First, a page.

- Posted by Manuel Sánchez Ruiz
- On October 19, 2020
On previous posts, we have described the importance of PA Support tasks to make the procurement of EEE parts for a Space Project to comply with the Product Assurance requirements. One of the key activities performed in the frame of PA support is the development of Detail/Procurement Specifications for EEE parts, but why is this so important? Isn’t it enough to have the datasheet manufacturer provides?
Well, the answer is no. And this is because of their different content and objectives. On the one hand, manufacturer datasheet provides the technical information of a EEE part in terms of electrical performance (parameters values: maximum rating values, operating conditions, etc.), package (including dimensions) and perhaps some information on materials used. Furthermore, the datasheet is not always under strict configuration control, and the information included can be changed without notice or even be outdated. This is, the datasheet is always under manufacturer control. This also implies that some parameter information that may be critical for a specific customer application may not be shown in the datasheet if the manufacturer does not consider it typically important. Furthermore, it may happen that this parameter has not even been measured ever.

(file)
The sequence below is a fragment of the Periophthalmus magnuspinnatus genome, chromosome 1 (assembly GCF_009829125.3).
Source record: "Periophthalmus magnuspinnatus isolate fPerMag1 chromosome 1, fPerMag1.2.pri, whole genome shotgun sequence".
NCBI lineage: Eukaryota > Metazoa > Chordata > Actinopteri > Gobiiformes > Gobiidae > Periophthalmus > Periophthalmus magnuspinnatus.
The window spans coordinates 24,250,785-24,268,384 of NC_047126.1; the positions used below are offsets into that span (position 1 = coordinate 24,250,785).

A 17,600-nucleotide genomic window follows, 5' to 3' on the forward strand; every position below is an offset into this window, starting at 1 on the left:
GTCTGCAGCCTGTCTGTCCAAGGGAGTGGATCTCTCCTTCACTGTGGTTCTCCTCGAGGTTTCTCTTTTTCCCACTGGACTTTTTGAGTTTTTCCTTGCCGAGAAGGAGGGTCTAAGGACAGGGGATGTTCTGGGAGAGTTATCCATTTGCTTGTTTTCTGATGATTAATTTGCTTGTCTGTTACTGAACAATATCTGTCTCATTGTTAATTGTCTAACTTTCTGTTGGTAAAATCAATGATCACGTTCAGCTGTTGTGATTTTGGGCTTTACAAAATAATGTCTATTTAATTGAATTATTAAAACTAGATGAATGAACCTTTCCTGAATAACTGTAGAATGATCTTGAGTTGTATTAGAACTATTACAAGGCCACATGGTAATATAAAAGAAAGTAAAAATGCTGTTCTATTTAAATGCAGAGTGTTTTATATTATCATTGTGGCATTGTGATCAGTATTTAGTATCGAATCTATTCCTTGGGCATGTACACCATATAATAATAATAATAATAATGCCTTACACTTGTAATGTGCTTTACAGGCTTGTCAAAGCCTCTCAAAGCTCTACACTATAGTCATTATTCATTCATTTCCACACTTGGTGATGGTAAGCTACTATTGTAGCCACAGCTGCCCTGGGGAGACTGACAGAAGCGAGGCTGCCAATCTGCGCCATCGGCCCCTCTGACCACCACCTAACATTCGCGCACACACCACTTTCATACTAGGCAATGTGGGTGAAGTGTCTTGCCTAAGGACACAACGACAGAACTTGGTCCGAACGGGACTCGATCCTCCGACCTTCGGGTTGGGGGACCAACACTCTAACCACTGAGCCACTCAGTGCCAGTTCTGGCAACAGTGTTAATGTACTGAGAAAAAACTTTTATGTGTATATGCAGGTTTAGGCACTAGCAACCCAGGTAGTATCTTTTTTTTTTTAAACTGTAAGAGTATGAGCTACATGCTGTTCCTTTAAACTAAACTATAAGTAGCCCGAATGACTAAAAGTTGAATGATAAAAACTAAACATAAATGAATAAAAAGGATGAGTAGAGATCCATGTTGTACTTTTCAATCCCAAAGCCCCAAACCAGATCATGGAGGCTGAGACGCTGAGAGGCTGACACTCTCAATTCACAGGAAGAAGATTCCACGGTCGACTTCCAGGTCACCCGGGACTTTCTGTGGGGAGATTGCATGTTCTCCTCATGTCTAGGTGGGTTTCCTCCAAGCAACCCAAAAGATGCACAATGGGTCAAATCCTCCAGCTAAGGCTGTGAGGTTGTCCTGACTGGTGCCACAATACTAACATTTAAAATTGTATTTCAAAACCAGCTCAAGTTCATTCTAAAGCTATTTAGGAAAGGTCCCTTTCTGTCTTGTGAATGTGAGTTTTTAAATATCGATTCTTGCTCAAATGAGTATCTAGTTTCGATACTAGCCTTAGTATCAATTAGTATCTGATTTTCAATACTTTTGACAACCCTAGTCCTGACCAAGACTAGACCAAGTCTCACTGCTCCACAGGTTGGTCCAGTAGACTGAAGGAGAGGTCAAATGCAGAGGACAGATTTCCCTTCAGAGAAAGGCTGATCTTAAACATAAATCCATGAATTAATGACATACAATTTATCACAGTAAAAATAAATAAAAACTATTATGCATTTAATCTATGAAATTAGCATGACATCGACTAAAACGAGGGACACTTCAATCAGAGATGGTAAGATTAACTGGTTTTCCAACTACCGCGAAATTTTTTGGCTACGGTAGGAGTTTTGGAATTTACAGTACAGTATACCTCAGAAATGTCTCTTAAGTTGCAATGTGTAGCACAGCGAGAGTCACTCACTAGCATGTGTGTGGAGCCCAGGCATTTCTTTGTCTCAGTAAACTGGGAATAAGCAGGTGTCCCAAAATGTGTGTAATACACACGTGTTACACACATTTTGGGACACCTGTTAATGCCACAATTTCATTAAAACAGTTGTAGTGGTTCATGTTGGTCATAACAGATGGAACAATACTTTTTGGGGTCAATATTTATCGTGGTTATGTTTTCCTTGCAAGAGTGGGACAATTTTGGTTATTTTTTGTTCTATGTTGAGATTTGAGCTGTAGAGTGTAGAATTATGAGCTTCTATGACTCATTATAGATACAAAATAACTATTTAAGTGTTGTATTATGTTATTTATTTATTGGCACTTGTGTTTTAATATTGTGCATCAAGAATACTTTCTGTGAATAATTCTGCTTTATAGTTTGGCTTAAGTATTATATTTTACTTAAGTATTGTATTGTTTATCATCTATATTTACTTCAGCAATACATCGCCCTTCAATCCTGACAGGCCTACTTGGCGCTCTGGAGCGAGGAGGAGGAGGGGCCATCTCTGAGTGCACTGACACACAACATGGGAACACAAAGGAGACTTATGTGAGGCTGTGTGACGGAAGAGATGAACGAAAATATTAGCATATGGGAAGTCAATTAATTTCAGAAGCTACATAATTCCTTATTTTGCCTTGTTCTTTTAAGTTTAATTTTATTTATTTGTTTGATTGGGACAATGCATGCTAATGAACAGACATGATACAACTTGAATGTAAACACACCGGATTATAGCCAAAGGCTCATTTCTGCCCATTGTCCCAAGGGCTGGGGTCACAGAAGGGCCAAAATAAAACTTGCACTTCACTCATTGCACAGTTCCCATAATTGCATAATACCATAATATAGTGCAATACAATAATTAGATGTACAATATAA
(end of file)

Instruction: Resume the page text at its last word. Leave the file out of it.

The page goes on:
On the other hand, we have the detail/procurement specifications. These provide not only the information provided in the datasheet but also information on testing performed on the lot, specifically deviation to generic specification in terms of in-process controls, screening, lot validation testing and its methods and success criteria and also marking requirements. Specifications are signed and kept under configuration control, needing the parts procured under such specification to be compliant to it. On this regard, we can find detail specifications issued by any agency (ESA, DLA, NASA, GSFC, JAXA…), detail specifications redacted by the own manufacturers and customer specifications.
The latter is the most interesting one in terms of PA support: these are developed when there is not a previous suitable agency/manufacturer specification, and a new one needs to be developed to procure a specific lot of parts that comply to certain PA or customer requirements (testing performance, screening, LAT/LVT/QCI, additional procurement activities to be performed by the manufacturer or the procurement agency), electrical requirements or even certain mechanical requirements (for example, some specific dimension values that are not the standard for that part). In this case, the specification is developed and controlled by the customer according to their needs and agreed with the manufacturer of the part, so the procurement is performed under its frame. As can be seen, this approach provides great versatility to suit diverse project requirements, making procurement specifications a compelling asset for Space project users.